Walk in the shoes of a cancer patient We sit, we listen, we attempt to focus and absorb what we are required to know. We learn how to give bad news, even using one another as makeshift “standardized” patients. How does one “standardize” a patient anyway? Who knows, who cares, time to cram for the endocrine exam. But what happens when you stop pretending? When you wake up one morning ...

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Top stories in health and medicine, November 17, 2014From MedPage Today:

  1. Ebola: Signs of Progress, CDC says. The response to the Ebola outbreak in Liberia is showing encouraging signs of progress, with downward trends in new cases especially in two regions of the country that had been hot spots.
  2. Millions Of Medicaid Kids Missing Regular Checkups. Millions of low-income children ...

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Oncologists have one of the lowest burnout rates. Why? The alarm clock’s blast brings hours of work, running from task to task, always pushing toward the next turn.  In moments of failure, the waves of complexity and anxiety batter and you question each stroke. Then you fly downhill, easy breeze in your face, as success urges you on.  After the finish, the parking lot empties, the lights go out, and ...

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When patients seek a second opinion: Its not about you I remember when I first started in oncology; I had joined the faculty at Brown three years after fellowship and was seeing a patient* with newly diagnosed breast cancer. She was in her 40s, an advertising executive, married, with two small kids. The diagnosis was unexpected (as it usually is), with a lump found while showering. She had come ...

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Medicine cannot be reduced to just a job. Heres why. A few months ago I was paged by a medical student in the emergency room at ten o'clock. I had just changed my clothes, and before my pager went off my attention had been squarely fixed on the newest Jack Reacher novel. You can usually tell when someone is going to ask you to come into the hospital from home, because there ...

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Does Brittany Maynards decision affect the future of oncology? Would you base a life or death decision based on one doctor’s opinion? One research article? Google searches? What would it take? I recently read that Brittany Maynard took her own life. Plagued by glioblastoma, she chose to reject chemotherapy, radiation, and hospice. Tomorrow, I have a schedule packed with glioblastoma patients who personify courage, determination, and faith. Glioblastoma (GBM) ...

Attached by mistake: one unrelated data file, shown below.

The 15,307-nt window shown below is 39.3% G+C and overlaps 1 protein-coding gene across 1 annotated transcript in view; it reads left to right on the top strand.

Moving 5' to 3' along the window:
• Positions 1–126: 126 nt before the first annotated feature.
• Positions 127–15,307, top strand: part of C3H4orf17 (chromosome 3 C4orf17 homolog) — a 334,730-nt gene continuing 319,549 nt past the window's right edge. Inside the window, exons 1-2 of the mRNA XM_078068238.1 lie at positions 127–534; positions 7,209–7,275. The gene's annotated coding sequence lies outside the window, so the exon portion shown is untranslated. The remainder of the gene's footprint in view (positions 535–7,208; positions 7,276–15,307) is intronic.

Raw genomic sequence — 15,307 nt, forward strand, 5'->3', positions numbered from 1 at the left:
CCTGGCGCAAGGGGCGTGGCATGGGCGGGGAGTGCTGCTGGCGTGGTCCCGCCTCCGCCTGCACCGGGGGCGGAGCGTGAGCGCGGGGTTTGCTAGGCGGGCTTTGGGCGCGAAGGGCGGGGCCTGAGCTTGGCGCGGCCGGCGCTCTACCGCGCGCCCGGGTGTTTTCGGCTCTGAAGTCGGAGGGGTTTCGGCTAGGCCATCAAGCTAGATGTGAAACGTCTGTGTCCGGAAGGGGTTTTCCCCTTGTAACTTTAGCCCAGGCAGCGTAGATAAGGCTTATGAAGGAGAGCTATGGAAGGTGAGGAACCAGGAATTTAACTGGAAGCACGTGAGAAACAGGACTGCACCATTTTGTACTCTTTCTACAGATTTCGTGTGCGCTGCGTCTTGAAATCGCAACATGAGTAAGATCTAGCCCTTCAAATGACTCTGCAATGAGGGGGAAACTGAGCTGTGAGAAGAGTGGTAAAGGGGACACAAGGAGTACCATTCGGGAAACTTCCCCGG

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A medical student diagnosed with cancer Ironically, we had just finished our endocrine unit when I noticed a lump in my neck. Perhaps school had made me more vigilant, or perhaps I merely fell into the realm of hypochondriac medical student, but I couldn’t ignore this lump. I set up an appointment with my doctor fully expecting a diagnosis of medical student neuroticism. Instead she agreed that it was ...

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No CT scans for old smokers? "Traditionally, doctors used to be called in when needed. But this is now changing. Increasingly it is the doctor who calls the person in by issuing an invitation. Healthy people are asked to visit the surgery for a 'check-up,' or 'screening,' when their computerized records show they are 'due.' Non-attendance is known as 'non-compliance,' indicating an element of recklessness and irresponsibility." - Petr ...

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Recently, NPR published the results of a study confirming that removal of both breasts (a double mastectomy) fails to improve the chance of survival compared to breast conserving treatments for breast cancer. The headline of the story was “Double Mastectomies Don't Yield Expected Results, Study Finds.” This finding is not actually news to informed physicians. Since the 1980s, there has been widespread recognition that both mastectomies and lumpectomies offer an ...

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After a prostate cancer diagnosis: The urgency to treat Hearing the words “you have cancer” changes everything. In my role as clinical nurse specialist in a busy prostate clinic, I see the effects of these three words on men and their families every day. The shock and disbelief, the fear and confusion as most men feel perfectly well with no symptoms at all. Many men want to do something ...

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